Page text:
Got the MRI done and saw the doc. Luckily there is no rotator cuff tear.
Anyway here is the doctors report (I dont really quite understand it and he didnt explain it to well so maybe some of you guys can break it down for me):
Findings: There is a Type II acromion with mild lateral downsloping. There is mild degenerative change involving the AC joint. These findings produce mild to moderate indentation upon the supraspinatus tendon. The rotator cuff is intact with no evidence of a full thickness tear. There is no retraction of the supraspinatus musculotendinous junction.
There is a small amount of fluid within the subacromial space. There is no fluid in the subdeltoid space. The biceptial tendon is in normal location. The remaining muscles around the shoulder joint are well developed. There is slight irregularity involving the anterior/superior glenoid labrum. There is no fracture or other bony abnormality noted.
LOL so whats wrong? He told me “shoulder instability” and recommended physical therapy for 8 weeks and said stay away from the military press at all costs.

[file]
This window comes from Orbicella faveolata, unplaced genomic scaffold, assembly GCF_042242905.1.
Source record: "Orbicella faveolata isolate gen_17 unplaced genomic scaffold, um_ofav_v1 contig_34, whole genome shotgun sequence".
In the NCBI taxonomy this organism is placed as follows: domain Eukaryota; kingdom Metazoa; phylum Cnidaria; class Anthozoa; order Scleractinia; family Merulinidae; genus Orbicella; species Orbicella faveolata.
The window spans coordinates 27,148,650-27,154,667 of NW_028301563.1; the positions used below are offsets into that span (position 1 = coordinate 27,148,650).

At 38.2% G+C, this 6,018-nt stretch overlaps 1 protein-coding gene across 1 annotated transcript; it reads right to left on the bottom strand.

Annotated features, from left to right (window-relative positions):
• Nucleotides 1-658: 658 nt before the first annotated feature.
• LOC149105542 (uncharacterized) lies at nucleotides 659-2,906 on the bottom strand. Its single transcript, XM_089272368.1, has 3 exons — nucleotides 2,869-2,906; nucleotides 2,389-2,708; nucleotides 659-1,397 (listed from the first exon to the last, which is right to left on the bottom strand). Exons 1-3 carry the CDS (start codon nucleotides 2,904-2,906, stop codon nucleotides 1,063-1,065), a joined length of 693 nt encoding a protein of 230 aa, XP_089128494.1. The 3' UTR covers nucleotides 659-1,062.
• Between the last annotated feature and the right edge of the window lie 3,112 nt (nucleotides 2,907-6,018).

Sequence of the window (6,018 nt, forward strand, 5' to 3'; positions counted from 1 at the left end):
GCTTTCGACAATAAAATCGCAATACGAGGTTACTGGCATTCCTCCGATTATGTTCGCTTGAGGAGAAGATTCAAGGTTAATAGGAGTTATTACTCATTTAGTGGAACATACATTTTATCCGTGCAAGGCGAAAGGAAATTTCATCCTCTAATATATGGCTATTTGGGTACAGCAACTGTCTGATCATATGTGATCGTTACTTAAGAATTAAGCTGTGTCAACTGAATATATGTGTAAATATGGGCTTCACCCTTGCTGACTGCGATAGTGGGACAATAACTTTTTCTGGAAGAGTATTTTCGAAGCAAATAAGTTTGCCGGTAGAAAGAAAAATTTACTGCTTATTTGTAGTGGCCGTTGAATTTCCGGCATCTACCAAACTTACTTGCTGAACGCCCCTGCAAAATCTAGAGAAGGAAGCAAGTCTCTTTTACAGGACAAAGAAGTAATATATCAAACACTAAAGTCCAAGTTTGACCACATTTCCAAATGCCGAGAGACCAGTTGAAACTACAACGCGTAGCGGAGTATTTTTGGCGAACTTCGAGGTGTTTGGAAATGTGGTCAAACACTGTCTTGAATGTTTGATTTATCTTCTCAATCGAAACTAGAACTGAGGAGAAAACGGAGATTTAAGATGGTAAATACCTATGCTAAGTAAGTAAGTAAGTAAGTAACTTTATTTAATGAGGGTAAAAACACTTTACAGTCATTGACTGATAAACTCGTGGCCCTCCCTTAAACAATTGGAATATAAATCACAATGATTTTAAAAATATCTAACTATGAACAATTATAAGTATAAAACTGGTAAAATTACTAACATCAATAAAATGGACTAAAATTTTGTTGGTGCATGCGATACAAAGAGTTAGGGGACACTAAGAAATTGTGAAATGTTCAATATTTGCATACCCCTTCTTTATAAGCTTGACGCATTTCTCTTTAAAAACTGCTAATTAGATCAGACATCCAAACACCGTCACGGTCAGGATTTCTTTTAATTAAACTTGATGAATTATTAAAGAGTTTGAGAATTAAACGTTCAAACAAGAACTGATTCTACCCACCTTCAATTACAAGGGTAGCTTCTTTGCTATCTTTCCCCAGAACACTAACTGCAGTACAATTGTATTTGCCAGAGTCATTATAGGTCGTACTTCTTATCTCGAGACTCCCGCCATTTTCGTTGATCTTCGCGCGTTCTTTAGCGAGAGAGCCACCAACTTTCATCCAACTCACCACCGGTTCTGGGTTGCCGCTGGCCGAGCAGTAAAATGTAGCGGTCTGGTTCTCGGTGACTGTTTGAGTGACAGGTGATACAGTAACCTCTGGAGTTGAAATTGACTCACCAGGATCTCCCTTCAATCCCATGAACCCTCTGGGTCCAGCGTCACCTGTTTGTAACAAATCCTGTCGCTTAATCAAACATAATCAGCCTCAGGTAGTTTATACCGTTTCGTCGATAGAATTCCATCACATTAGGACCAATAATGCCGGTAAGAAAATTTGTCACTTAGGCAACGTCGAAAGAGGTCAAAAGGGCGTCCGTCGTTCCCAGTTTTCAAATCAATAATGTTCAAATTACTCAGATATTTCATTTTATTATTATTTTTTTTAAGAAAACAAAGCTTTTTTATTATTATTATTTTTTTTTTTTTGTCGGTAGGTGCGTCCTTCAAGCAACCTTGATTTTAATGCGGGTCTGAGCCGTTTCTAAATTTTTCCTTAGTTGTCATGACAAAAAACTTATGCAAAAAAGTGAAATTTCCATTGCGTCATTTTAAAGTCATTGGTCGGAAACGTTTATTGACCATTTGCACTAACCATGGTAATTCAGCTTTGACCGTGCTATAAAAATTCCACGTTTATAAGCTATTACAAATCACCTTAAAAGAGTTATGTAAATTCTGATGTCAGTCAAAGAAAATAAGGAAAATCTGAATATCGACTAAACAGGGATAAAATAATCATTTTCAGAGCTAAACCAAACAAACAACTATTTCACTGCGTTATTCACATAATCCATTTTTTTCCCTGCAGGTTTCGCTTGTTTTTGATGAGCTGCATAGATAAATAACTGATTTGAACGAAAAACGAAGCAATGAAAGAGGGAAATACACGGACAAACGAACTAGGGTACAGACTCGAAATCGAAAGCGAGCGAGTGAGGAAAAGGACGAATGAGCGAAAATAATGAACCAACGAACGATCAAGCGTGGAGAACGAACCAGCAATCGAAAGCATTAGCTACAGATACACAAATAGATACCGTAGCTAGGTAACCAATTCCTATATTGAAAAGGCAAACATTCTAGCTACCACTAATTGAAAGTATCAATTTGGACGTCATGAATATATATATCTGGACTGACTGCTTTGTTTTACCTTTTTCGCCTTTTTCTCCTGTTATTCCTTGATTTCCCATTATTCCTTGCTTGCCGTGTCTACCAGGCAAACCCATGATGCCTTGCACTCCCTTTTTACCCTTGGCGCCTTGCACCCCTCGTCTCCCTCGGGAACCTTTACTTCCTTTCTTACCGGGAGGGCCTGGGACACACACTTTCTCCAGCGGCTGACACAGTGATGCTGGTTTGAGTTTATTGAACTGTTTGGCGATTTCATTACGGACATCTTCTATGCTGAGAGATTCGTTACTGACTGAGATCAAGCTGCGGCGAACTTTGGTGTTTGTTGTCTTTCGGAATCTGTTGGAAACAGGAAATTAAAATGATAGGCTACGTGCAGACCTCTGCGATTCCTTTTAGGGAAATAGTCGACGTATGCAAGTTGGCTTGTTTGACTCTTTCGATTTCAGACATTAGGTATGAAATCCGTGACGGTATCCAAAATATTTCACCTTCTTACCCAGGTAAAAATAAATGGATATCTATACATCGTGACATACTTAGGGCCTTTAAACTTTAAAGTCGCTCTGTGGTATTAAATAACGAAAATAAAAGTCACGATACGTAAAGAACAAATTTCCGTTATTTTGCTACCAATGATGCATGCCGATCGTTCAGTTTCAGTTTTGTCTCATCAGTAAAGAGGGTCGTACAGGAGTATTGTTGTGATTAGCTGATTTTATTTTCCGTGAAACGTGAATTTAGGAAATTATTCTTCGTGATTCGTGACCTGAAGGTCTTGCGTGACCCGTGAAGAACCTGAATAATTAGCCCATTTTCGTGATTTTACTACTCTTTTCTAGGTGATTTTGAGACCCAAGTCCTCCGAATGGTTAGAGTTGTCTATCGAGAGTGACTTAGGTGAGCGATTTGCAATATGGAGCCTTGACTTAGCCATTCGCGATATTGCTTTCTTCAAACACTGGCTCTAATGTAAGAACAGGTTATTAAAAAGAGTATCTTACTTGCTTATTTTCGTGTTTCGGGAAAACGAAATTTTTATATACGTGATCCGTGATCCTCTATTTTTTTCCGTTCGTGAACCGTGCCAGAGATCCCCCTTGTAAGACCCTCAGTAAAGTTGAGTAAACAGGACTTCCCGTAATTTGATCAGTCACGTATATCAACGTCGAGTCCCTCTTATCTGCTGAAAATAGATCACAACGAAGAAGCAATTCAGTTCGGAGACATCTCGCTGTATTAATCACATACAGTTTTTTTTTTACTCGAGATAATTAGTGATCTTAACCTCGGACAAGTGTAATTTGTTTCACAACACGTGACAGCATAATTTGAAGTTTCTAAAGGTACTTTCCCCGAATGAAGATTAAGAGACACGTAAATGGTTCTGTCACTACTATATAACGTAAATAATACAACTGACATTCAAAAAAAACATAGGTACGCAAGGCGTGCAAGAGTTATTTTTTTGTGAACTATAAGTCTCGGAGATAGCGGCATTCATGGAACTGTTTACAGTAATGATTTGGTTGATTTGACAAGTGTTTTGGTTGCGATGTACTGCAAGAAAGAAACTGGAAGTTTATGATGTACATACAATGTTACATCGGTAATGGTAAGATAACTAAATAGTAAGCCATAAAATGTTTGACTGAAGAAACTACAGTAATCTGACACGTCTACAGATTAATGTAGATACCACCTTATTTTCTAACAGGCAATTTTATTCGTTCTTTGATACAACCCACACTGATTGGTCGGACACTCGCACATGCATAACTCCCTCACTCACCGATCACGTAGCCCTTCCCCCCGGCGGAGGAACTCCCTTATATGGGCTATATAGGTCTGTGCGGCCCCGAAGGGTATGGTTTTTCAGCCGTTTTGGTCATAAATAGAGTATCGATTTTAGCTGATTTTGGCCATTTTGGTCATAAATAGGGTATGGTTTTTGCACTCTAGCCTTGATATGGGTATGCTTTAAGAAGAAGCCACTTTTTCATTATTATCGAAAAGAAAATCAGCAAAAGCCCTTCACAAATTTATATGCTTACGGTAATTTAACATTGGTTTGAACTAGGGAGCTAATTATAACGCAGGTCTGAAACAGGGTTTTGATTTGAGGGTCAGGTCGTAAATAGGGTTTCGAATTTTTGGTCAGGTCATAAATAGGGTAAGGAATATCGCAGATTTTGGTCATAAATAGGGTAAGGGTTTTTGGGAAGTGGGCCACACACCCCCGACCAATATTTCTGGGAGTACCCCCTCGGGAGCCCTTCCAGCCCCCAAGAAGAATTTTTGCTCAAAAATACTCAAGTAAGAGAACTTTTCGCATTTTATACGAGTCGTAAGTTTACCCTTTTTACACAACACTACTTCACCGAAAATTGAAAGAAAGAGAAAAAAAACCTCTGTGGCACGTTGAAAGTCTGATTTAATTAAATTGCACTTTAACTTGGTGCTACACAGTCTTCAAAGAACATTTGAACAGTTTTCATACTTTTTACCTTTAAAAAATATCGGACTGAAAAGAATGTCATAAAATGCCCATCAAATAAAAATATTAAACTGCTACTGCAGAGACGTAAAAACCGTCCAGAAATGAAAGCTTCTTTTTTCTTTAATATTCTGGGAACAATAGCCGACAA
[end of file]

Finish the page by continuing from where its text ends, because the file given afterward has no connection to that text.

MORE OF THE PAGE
Disclaimer: I’m no M.D., just a rotator cuff tear patient, so I’ve done a lot of self-research and picked my ortho’s brain. A type II acromion process dips down (is downward sloping) and leaves less space for the supraspinatus tendon (lateral rotator cuff muscle) than a type I (most desirable) acromion does, but is better than a type III (least desirable and most curved).
This means that overhead movement carries a higher risk of impingement for you that a person with a type I acromion. As far as degenerative change of the AC joint, it sounds like maybe pre-arthritic acromio-clavicular joint (junction of the collarbone and clavicle).
If there is a small amount of fluid in the sub-acromial space, you may have a partial-thickness rotator cuff tear (usually overcome w/PT); the body will fill these spaces with fluid, leaving a ‘clear’ impression on the MRI. The glenoid labrum is a cartilaginous triangle-shaped ‘pocket’, if you will, into which the humerus fits, but I don’t know enough about that to talk any shit, really.
I would take his advice and stop pressing, otherwise, you could have a full-thickness supraspinatus tear to show for it, like me, and that won’t heal itself.[/quote]
Wow. Awesome explanation.
One more question though: The doctor said I can do floor presses and neutral grip presses (none over head though). Did you continue to do any of those? If not, how long did you stop doing those? He basically made it sound like I can do presses (except bench) as long as “you can see your elbows from the corner of your eyes.” I figured DB floor presses shouldn’t be too taxing on the shoulder. From your experience what do you think?